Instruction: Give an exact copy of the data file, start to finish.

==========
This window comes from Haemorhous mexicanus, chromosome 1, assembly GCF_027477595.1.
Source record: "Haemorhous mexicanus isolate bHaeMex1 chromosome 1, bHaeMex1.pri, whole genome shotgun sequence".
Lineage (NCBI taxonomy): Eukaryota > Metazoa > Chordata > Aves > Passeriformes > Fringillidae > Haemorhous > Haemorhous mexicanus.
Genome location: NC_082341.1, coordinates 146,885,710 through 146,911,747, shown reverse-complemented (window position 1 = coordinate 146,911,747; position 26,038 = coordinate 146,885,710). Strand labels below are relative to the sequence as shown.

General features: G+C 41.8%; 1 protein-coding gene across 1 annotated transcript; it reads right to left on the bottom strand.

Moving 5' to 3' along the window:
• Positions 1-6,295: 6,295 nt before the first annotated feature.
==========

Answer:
This window comes from Haemorhous mexicanus, chromosome 1, assembly GCF_027477595.1.
Source record: "Haemorhous mexicanus isolate bHaeMex1 chromosome 1, bHaeMex1.pri, whole genome shotgun sequence".
Lineage (NCBI taxonomy): Eukaryota > Metazoa > Chordata > Aves > Passeriformes > Fringillidae > Haemorhous > Haemorhous mexicanus.
Genome location: NC_082341.1, coordinates 146,885,710 through 146,911,747, shown reverse-complemented (window position 1 = coordinate 146,911,747; position 26,038 = coordinate 146,885,710). Strand labels below are relative to the sequence as shown.

General features: G+C 41.8%; 1 protein-coding gene across 1 annotated transcript; it reads right to left on the bottom strand.

Moving 5' to 3' along the window:
• Positions 1-6,295: 6,295 nt before the first annotated feature.